- “The poorest individuals bear the greatest tax burden . . . This burden falls disproportionately on Black, Indigenous, and People of Color (BIPOC), who are overrepresented in low income brackets.” (cites a 2022 report to the Legislature related to the so-called “baby bonds” proposal)
- “As a result, Washington’s upside-down tax system perpetuates systemic racism by placing a disproportionate tax burden on BIPOC residents” (no citation, pure unsubstantiated opinion… from our state’s highest-ranking jurists)
We have to remember five of the nine Supreme Court justices were placed on the court, initially, through appointments by Democratic governors. Gov. Jay Inslee, who has repeatedly called for an income tax in his 10 years as governor, is responsible for three appointments. The most recent was in 2020. Democrats passed the capital-gains tax the very next year, intending for it to reach the Supreme Court on appeal. I don’t think that’s a coincidence.
|The statehouse reporter for Seattle’s KING-TV stopped by my Senate office yesterday for an interview about the Supreme Court’s decision upholding the state capital-gains income tax. Click here for the interview.|
Senate puts operating-budget proposal on table, passes capital budget
It’s too soon to go into detail about the 2023-25 operating-budget proposal put forth by the Senate majority on Thursday, as it is still evolving. For now I’ll call out three things about this $69.2 billion plan: it balances with no new taxes, the increase in spending is much smaller than we’ve seen in recent budget cycles, and it reflects a great deal of Republican input. I don’t think there’s any question that our involvement helped control the spending and keep new taxes out.
I encourage you to click here for my statement about the budget, which explains how it was put together in a very inclusive way, and here for the statement I issued Monday after we received the first of the state’s quarterly revenue forecasts for 2023. Considering the forecast indicates an economic slowdown in our state, I’m glad the Senate operating-budget proposal takes a more cautious approach than we’ve seen lately.
And I have to mention: it also would support the creation of a work group to study the emergency-powers issue. Republicans have tried for years now to have a serious discussion about giving the legislative branch the authority to serve as a check on all, not just some, of the executive branch’s powers during a state of emergency. Legislative work groups typically include members of both parties from both chambers, and since none of my emergency-powers bills received public hearings, this would be a different way to at least make that discussion happen.
The capital budget that was unveiled Monday and passed unanimously by the Senate yesterday would do some very good things, broadly, for the effort to create more affordable housing and increase our state’s capacity to provide behavioral-health services.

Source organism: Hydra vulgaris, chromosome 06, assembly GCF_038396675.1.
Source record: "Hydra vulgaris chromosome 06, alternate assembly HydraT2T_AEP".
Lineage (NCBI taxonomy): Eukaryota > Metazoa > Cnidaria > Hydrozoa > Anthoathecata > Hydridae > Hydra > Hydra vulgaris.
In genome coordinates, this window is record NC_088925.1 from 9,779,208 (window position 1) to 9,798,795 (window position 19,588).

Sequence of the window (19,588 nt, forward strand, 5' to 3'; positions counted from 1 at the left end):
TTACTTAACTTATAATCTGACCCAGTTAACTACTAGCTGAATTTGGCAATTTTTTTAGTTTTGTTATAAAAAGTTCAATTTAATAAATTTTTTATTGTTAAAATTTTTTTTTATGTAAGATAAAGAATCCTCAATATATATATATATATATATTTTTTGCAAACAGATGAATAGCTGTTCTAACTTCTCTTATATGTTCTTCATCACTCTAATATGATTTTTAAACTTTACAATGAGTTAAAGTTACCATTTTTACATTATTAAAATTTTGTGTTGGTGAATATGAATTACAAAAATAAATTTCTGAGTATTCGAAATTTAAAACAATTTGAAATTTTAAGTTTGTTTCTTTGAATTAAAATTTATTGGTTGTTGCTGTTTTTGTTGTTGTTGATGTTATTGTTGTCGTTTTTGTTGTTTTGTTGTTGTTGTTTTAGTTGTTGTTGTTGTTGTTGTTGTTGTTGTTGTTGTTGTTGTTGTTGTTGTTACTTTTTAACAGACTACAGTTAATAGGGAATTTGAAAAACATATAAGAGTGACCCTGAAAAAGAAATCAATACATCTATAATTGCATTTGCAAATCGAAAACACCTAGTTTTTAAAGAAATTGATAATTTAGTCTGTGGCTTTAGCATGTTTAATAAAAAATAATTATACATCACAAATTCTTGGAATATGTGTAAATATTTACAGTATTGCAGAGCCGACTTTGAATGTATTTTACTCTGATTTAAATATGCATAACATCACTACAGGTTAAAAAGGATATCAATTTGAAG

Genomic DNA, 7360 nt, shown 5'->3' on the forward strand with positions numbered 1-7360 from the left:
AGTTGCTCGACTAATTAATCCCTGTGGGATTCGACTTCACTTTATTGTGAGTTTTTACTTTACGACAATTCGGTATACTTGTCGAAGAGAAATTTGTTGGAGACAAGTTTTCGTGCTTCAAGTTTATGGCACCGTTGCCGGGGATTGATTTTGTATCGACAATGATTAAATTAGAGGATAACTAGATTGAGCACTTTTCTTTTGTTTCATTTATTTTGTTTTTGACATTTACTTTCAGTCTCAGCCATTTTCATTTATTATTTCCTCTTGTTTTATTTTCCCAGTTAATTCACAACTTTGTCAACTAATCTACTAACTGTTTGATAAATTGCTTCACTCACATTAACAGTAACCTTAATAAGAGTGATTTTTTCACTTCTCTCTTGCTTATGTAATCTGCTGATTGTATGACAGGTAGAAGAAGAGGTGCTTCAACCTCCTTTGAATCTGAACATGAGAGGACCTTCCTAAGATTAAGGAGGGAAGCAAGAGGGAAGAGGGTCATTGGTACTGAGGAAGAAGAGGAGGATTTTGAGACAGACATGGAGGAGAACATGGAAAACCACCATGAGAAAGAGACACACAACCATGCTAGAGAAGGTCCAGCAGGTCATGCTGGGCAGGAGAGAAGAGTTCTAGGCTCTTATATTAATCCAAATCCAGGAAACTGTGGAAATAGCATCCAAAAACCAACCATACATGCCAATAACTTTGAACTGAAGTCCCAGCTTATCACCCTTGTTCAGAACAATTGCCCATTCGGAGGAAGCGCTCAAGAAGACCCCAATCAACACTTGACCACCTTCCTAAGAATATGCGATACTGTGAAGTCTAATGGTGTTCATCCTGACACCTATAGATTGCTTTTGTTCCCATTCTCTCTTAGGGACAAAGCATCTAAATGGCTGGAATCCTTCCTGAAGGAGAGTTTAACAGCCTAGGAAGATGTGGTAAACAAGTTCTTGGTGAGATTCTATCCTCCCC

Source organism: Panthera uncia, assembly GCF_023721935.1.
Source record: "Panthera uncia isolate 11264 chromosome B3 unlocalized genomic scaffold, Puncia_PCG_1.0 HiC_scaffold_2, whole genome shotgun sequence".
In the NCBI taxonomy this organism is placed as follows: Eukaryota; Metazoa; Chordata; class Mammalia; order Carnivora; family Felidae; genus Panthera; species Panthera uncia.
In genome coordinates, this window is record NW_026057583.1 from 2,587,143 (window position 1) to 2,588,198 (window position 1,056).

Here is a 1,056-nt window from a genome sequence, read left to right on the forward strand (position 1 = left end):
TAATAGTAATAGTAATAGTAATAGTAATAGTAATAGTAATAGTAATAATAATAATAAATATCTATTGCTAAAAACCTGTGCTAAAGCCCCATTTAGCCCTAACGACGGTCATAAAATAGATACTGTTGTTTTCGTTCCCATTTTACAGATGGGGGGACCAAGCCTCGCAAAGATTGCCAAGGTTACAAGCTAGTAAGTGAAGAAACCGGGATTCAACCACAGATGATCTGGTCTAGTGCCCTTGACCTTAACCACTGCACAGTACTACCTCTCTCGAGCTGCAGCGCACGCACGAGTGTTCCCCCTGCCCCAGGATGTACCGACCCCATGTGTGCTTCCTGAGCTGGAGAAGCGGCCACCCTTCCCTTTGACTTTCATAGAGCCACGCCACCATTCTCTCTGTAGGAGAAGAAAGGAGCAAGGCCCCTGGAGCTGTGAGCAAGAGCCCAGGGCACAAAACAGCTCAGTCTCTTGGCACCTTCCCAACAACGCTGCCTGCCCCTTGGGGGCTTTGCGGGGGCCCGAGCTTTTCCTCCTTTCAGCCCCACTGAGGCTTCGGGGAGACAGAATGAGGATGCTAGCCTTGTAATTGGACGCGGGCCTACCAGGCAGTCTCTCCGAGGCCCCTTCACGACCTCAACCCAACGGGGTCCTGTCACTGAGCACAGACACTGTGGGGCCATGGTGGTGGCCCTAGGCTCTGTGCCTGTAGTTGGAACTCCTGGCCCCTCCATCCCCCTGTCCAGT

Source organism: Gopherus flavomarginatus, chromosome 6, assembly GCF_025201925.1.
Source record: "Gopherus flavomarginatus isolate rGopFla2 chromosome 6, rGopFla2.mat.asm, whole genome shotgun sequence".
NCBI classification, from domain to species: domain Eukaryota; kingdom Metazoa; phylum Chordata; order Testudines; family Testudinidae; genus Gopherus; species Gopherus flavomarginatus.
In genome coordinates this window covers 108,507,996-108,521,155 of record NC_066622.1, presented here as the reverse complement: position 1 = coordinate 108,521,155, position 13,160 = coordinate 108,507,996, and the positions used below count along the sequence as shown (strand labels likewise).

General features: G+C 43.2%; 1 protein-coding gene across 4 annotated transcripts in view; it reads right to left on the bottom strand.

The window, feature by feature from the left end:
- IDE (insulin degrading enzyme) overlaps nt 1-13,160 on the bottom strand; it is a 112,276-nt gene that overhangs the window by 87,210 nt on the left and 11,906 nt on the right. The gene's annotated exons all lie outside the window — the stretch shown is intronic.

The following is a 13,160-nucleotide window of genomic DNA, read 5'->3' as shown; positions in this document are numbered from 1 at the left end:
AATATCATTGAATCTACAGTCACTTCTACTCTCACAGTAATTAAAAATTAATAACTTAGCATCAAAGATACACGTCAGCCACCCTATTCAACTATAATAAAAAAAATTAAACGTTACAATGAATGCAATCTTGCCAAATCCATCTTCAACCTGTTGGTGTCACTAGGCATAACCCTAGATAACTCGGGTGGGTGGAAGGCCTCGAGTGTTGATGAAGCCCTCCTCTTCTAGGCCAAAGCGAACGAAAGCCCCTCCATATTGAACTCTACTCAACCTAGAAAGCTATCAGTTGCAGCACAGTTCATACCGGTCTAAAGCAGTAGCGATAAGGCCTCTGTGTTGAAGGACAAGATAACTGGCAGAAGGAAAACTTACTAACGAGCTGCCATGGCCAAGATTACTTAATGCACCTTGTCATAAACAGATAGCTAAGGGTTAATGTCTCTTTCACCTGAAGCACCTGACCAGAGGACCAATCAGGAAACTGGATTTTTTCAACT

Locally, the capital budget would include investments of $4 million for infrastructure projects in Washougal, $750,000 for a new roof for the high school in Stevenson, close to $5 million for recreation and conservation work across the 17th District, and $4.5 million in funding to support essential community services in Skamania County that can no longer be supported by timber revenue due to Endangered Species Act restrictions. There’s also money to go toward a new regional training center for law enforcement officers, to help get new hires onto our streets and roads sooner.
House committee chair is saying ‘no’ to my anti-fentanyl bill
Unbelievably, it seems my bill to expand the crime of “endangerment with a controlled substance” to include fentanyl and other synthetic opioids has stalled in the House Community Safety, Justice, and Reentry Committee.
Senate Bill 5010 received a public hearing March 14, but the committee chair has since advised me that he isn’t planning to bring it to a vote… apparently because of concerns that parents could be charged. His caucus wouldn’t support it, he told me. My question is, what about the defenseless people who could be victims?
Considering the bill came out of the Senate unanimously, I would hope there are at least 10 Democrats in the House who would vote yes, if Democratic leadership allowed SB 5010 to reach the floor of the House. Along with the 40 Republican members, that’s a majority in the 98-member House. I haven’t given up on getting a committee vote for this bill, even though Wednesday is the deadline.
Two of my bills received attention in the House this week (a total of eight are still “alive”):
- Medicaid accountability (SB 5497) – I introduced this bill because I believe we should be looking for every opportunity to stretch Medicaid dollars by eliminating waste and fraud. It stems from a state performance audit that made several recommendations to the state Health Care Authority for improving the integrity of its Medicaid program. The bill was voted out unanimously yesterday by the House Health Care Committee.
- Homecare aide certification (SB 5278): This is my bill to prepare our state for the coming “silver tsunami” of people needing long-term care. It would identify and overcome the barriers to getting home-care aides trained and certified. On Tuesday the bill was voted out of the House Committee on Postsecondary Education and Workforce.
I hope you will reach out whenever you have a comment or question about your state government.
Yours in service,